Conflicts & War

New York, a wounded but changed city 20 years after 9/11 attack

By Helen Cook

New York, Sep 6 (EFE).- It is undeniable that New York continues to shudder every time the 9/11 terrorist attacks on the World Trade Center are recalled – the suicide attack 20 years ago with passenger jets that killed about 3,000 people and brought down the Twin Towers – but the city has also learned to look toward the future and to rebuild itself almost completely after the sudden Islamist strike that changed the world.

With just a few days to go before the 20th anniversary of the attack, the images of success, now being projected onto an enormous screen some 400 meters (yards) from where the Twin Towers once stood, are rather tough for some people to view.

Saying that she was sorry but she couldn’t watch it, one New York lady moved away from others who had gathered in Rockefeller Park to watch one of the chapters in the new documentary series by Spike Lee titled “NYC Epicenters: 9/11-2021 1/2,” which sets forth minute by minute what happened on that horrific day.

A good portion of the viewers are visibly affected by what they see, covering their faces, wiping their eyes and ducking their heads every time images of people hurling themselves from the upper floors of the Twin Towers as approaching flames and smoke gave them no hope of survival, or when the sound of their bodies hitting the ground is heard on the film.

The pain and sadness aroused by the memories of that day in 2001 contrast with the current reality of an energetic New York that has been reinventing itself year after year and leaving the worst moments in its history farther and farther behind.

One of the first changes that the city made after the attack was to implement stringent security measures that lasted for two decades both in the area around Ground Zero and on New York public transport.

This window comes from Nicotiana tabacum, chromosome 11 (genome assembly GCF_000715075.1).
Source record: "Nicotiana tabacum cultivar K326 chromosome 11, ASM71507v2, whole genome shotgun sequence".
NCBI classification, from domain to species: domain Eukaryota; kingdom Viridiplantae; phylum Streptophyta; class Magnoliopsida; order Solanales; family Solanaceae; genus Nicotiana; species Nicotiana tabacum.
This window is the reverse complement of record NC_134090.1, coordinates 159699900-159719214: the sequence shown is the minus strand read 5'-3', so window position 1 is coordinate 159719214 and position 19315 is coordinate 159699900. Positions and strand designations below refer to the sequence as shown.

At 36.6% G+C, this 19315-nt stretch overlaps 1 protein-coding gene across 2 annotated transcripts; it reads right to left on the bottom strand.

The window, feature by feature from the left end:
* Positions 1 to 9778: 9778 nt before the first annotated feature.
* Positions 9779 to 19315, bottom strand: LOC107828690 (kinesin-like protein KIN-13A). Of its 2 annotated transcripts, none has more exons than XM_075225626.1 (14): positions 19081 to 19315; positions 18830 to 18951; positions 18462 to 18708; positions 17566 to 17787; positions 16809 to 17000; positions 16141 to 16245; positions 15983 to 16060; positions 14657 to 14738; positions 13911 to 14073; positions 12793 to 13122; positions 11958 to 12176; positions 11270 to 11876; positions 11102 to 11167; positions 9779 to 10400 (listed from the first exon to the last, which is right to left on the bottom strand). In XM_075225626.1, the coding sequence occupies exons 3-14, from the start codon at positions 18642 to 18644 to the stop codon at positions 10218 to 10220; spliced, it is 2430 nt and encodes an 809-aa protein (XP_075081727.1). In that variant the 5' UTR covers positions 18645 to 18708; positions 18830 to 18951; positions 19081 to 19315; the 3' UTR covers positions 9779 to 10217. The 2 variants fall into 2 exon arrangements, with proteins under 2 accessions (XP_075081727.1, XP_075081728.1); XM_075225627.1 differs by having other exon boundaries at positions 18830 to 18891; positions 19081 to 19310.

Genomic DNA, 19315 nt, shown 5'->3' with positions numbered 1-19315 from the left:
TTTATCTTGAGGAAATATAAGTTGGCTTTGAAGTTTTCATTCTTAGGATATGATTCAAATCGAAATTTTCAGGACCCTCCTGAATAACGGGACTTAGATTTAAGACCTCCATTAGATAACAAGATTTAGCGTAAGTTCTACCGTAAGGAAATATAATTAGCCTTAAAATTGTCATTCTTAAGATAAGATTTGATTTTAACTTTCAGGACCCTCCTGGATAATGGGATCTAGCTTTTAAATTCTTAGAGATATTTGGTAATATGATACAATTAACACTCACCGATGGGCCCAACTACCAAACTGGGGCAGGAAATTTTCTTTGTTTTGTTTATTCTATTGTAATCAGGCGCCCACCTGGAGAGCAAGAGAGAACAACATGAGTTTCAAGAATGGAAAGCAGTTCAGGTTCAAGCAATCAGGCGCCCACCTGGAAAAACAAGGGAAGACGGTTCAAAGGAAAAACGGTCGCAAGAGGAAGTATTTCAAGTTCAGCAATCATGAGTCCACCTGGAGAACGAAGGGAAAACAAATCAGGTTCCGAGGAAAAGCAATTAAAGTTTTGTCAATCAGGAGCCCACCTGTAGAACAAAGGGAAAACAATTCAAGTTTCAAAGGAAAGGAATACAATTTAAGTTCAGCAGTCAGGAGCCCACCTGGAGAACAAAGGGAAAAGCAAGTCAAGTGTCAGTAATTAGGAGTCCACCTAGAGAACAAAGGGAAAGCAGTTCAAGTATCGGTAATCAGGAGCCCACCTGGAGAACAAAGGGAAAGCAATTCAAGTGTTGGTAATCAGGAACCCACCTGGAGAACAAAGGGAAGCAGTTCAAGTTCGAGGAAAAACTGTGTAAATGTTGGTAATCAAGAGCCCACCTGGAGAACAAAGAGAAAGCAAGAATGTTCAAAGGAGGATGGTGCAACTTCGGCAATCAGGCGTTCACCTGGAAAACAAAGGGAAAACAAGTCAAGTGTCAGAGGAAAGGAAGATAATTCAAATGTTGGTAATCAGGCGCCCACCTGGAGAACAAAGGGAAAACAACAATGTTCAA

The plaza where the memorial to the victims is located is surrounded by police stations, bollards to divert traffic, metal barriers and, in some spots, signs that inform the public that the presence of pedestrians is forbidden, unmistakable proof of the deep-seated concern over the possibility of another large-scale terrorist attack.

On New York public transit, the “If you see something, say something” campaign is a constant reminder to passengers to alert the authorities if they spot suspicious activity or unattended packages or bags that could contain a bomb.

The phrase was conceived of on Sept. 12, 2001, and was adopted by the Metropolitan Transit Authority a few months later for the campaign, and since then it has been an ongoing source of anxiety for people using public transit, reminding them incessantly of the danger of another terrorist attack.

The director for the National Center for Disaster Preparedness at Columbia University’s Earth Institute, Jeff Schlegelmilch, said that the campaign has been effective, preventing – for example – a car-bomb attack on Times Square in 2010.

Nevertheless, he said, New Yorkers are deceiving themselves if they think that something like 9/11 couldn’t happen again.

Even more visible two decades later is, against all forecasts, the proliferation of new skyscrapers despite the fact that this kind of structure definitely is one of society’s Achilles heels.

The founder and director of the Skyscraper Museum, Carol Willis, told EFE that after 9/11 the almost universal opinion of commentators and experts was that no more skyscrapers would be built, that people were too scared to work or live in them and that banks would be afraid to loan money for that type of construction project.

But nothing could be further from the current reality, because – Willis said – these buildings have multiplied in the Middle East, China and Southeast Asia, as well as in the Big Apple itself.

And they are not only office buildings, as the majority of them were in 2001, but rather they also include apartments that are being snapped up by people with enough money to afford them.

Twenty years after 9/11, New York has more super skyscrapers – which the museum defines as buildings more than 300 meters (984 feet) high – than any other city in the world, Willis said.

In all, seven of these buildings are over 380 meters (1,246 feet) high and 17 are over 300 meters.

In the Big Apple’s Financial District, where the Twin Towers stood, not only the skyline has been modified in the 20 years since the attack, but also the types of companies that have chosen to locate there.

In 2001, 55 percent of the tenants in the buildings there were financial companies, but now just 30 percent of them are in that category, according to figures compiled by The Wall Street Journal.

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